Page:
GCCs ex-chief: Arab countries have genuine chance to achieve economic integration

GCCs ex-chief: Arab countries have genuine chance to achieve economic integration

KUWAIT, March 22 (KUNA) — Gulf Cooperation Council’s (GCC) former Secretary General Abdullah Beshara called Saturday on the importance of having strategies, economic and trade agreements in order to achieve Arab economic integration.

“The Arab countries have a genuine opportunity that should be seized in order to have strategies, and economic and trade agreements in order to strengthen the Arab economy and trade,” Beshara said in a seminar about “Personal Experience,” part of activities of the 25th Arab summit, due in Kuwait on March 25-26.

He called on the Arab League to “stop wasting time on military and security strategies and to work instead on formulating ways of economic and trade cooperation, in order to promote economic development as opposed to lack of progress and agreement at the military and security fronts.” Beshara meanwhile hoped the Arab summit would succeed in achieving conciliation among the Gulf Cooperation Council’s (GCC) countries.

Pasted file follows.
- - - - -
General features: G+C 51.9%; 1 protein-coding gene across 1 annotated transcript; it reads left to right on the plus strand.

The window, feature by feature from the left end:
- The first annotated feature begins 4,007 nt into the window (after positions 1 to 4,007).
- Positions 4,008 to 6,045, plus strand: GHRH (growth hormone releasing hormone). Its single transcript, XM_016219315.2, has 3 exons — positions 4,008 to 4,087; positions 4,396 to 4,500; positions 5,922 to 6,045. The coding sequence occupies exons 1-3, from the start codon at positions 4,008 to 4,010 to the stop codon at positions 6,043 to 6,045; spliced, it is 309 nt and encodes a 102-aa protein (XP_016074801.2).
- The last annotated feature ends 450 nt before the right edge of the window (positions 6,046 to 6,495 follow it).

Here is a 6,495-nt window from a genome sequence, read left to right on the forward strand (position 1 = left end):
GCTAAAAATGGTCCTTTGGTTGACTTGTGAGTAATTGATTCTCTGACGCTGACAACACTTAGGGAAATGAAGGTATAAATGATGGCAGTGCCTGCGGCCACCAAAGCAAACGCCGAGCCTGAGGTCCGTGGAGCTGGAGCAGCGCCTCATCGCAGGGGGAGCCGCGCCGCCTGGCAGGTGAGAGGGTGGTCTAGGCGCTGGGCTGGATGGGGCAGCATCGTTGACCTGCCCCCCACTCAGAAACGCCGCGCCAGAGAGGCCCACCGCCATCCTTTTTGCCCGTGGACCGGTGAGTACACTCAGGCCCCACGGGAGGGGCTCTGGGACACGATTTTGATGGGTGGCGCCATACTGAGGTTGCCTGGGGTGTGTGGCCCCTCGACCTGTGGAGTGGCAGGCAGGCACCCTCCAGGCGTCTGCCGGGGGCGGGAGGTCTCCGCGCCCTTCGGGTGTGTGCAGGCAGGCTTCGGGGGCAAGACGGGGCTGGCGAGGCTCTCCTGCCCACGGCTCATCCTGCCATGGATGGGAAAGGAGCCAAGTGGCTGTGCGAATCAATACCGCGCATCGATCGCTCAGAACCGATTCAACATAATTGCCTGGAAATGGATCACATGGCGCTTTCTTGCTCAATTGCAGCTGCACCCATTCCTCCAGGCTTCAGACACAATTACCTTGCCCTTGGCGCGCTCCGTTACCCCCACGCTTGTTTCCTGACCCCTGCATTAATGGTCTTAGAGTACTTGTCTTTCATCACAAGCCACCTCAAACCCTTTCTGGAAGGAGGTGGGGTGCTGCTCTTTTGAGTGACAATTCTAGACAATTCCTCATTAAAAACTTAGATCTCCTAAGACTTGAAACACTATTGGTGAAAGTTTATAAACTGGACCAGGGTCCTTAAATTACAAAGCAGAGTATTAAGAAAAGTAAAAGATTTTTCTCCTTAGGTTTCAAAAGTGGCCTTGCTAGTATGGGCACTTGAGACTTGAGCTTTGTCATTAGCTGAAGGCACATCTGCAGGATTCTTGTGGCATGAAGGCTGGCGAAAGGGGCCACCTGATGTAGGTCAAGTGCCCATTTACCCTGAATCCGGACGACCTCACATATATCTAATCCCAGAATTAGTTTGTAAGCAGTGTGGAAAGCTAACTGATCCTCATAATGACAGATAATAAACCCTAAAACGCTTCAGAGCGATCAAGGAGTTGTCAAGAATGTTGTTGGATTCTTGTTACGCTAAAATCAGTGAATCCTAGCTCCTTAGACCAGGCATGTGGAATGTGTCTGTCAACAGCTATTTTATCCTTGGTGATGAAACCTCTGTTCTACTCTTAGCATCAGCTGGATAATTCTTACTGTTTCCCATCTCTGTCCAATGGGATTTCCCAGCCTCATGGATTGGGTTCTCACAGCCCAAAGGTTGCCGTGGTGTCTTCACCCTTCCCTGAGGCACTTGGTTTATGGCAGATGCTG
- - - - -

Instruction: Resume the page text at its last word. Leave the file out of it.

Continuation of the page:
He attributed the slow progress of the GCC march to the lack of public opinion that might act as a pressuring tool. The GCC, he added, “needs friends to defend it and taking into consideration that the GCC is a system built on consensus.” He said he was selected as the first Secretary General of the GCC, which was established on May 25 1981. His termed expired in 1993.

The GCC, added Beshara, benefitted from the Arab League’s experience to achieving its objectives in different domains.

The GCC countries – Kuwait, Saudi Arabia, Qatar, Bahrain, the United Arab Emirates (UAE) and Oman – believes in consensus among its members, he noted.

Beshara said the GCC was launched at the start of Iran-Iraq war, sought to maintain balance of powers in the region, preserving the safety and sovereignty of its member countries, emphasizing on moderation the Gulf identity.

Beshara was Kuwait’s Ambassador to the UN from 1971 until his appointment as Secretary General of the GCC 10 years later.